The origins of the Farsi Language
Farsi Language, debatably more commonly known as Persian, is a language spoken in Iran, Afghanistan, and Tajikistan. In Afghanistan, it is more commonly referred to as Dari, and referred to as Tajiki in Tajikistan. In all three of these countries, it has official status. It is also spoken in other regions where the Persian empire had a notable influence. Worldwide, there are over 110 million speakers of Persian.
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Throughout history, it has been a very influential language, both in linguistic and cultural terms. Many neighboring languages, as well as languages that are spoken in areas where the Persian Empire reigned, have been quite strongly influenced by Persian, especially at the level of vocabulary. It is also a language with a very long and rich history. Most notably, it has had a deep impact on Armenian and Turkish, as well as Urdu and a number of other languages spoken in India, mainly due Persian Sultans ruling the area.
Both in the language itself, as well as in English, Persian is known by several names. Grammatically, it does not contain a gender system, and pronouns are not marked for natural gender either. That is, the word for both “he” and “she” in Persian would be the same. It is a language were the verb comes at the end.
Persian belongs to the Indo-Iranian branch of the overall language family tree. While Persian has influenced a number of other languages, it too has been influenced by other languages, specifically Arabic, and especially in terms of vocabulary. Most of the words that come from Arabic stem from the Qu’ran and relate to Islamic terms, but most of these words have been ‘persianized’ and might have a notably different meaning than the Arabic original. There has also been an influence from Turkish and Mongolian languages, because historical contact.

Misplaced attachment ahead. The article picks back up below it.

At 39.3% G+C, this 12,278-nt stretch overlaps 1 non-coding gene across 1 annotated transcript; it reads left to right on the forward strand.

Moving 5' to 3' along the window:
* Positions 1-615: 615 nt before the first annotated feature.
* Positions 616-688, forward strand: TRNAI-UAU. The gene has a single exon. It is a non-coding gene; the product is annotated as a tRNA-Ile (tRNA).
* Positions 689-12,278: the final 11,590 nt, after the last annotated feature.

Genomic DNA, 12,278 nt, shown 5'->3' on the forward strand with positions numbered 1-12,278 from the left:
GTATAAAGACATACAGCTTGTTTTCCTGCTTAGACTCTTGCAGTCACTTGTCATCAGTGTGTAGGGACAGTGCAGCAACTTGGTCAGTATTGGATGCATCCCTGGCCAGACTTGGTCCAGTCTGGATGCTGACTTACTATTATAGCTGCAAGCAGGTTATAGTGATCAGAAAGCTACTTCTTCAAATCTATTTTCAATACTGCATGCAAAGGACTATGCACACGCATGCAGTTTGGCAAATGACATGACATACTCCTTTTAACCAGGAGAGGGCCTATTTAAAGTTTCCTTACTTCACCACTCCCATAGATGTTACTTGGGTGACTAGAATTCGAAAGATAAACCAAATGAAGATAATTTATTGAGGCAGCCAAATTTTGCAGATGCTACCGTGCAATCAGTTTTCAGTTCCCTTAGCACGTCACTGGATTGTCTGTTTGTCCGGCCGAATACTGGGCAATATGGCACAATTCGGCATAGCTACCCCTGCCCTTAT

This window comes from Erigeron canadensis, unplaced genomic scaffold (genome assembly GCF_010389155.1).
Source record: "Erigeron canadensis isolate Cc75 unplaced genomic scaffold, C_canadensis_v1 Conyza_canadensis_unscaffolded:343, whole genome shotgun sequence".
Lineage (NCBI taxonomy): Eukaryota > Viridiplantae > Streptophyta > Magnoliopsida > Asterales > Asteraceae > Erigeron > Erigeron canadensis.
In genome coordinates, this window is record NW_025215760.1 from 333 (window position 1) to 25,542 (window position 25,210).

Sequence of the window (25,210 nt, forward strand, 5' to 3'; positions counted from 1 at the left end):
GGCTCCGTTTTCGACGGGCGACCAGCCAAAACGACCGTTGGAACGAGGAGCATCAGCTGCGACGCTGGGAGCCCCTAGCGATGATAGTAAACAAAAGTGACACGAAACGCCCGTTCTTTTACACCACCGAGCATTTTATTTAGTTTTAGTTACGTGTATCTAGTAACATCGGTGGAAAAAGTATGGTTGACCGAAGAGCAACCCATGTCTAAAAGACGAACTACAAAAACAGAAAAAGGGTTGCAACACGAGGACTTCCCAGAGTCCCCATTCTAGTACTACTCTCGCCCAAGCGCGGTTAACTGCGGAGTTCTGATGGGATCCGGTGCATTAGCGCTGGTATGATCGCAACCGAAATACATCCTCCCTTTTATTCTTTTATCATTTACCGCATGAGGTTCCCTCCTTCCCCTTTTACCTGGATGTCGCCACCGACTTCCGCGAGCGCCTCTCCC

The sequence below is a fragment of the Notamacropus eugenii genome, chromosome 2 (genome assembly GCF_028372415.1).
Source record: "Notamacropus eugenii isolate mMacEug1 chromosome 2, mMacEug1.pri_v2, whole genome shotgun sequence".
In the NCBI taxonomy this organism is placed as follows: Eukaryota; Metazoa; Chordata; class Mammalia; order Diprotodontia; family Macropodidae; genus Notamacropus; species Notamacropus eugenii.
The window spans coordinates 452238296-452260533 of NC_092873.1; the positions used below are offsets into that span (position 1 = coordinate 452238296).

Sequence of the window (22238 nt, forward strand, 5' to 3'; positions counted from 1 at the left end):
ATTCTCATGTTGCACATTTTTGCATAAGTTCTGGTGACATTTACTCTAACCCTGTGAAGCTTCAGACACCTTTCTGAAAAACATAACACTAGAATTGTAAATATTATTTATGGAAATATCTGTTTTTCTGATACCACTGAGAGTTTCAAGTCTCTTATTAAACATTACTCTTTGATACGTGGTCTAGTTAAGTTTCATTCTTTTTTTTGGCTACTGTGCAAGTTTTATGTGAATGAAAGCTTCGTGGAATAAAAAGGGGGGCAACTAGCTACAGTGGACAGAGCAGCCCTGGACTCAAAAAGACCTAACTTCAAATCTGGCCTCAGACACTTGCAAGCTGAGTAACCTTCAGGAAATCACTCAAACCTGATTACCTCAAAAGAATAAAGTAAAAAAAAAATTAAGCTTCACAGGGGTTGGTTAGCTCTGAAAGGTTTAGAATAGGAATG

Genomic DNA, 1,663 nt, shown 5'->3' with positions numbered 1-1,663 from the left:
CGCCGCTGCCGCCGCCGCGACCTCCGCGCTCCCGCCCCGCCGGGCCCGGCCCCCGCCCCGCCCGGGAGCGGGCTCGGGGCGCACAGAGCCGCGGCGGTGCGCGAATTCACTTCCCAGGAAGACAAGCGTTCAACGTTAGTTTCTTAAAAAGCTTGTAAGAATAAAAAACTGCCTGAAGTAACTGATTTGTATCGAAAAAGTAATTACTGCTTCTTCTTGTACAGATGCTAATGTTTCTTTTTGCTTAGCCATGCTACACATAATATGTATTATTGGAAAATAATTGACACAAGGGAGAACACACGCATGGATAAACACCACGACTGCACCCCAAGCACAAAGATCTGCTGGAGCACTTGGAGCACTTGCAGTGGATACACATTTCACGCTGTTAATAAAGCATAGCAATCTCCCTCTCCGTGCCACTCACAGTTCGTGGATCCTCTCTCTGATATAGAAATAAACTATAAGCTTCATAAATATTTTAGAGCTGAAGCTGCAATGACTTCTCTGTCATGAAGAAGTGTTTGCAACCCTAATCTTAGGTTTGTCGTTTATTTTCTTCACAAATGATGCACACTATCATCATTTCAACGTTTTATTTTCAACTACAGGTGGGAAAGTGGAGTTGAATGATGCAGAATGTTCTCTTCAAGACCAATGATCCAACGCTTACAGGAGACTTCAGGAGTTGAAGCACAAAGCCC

Persian is a language that is written with a number of writing systems, which mostly depends on the country in which it is spoken. In Iran and Afghanistan, it is written with an Arabic script. In Tajikistan, it is written with the Cyrillic script. Our Farsi translation services includes providing a Farsi translator for each variety of Farsi or Persian.
For the Persian alphabet in Iran and Afghanistan, it is written from right-to-left, just like many other Arabic-based scripts. The Persian alphabet contains 32 letters, which includes 4 more letters than the basic set, and the script is written in a cursive form. The Persian alphabet is considered an abjad, where vowel sounds are not usually represented and must be inferred. This characteristic is similar to written Hebrew.
Tajiki, the Persian variety in Tajikistan, is currently written using the Cyrillic script. However, this has only been a relatively recent phenomenon, as this was introduced in the late 1930s. Before this, it was written with a Latin-based script, notably after the Russian revolution in 1917, and before this in the Persian alphabet. The Cyrillic script is the same one used for Russian, and other languages that are associated with the former Soviet Union, and is written from left-to-right.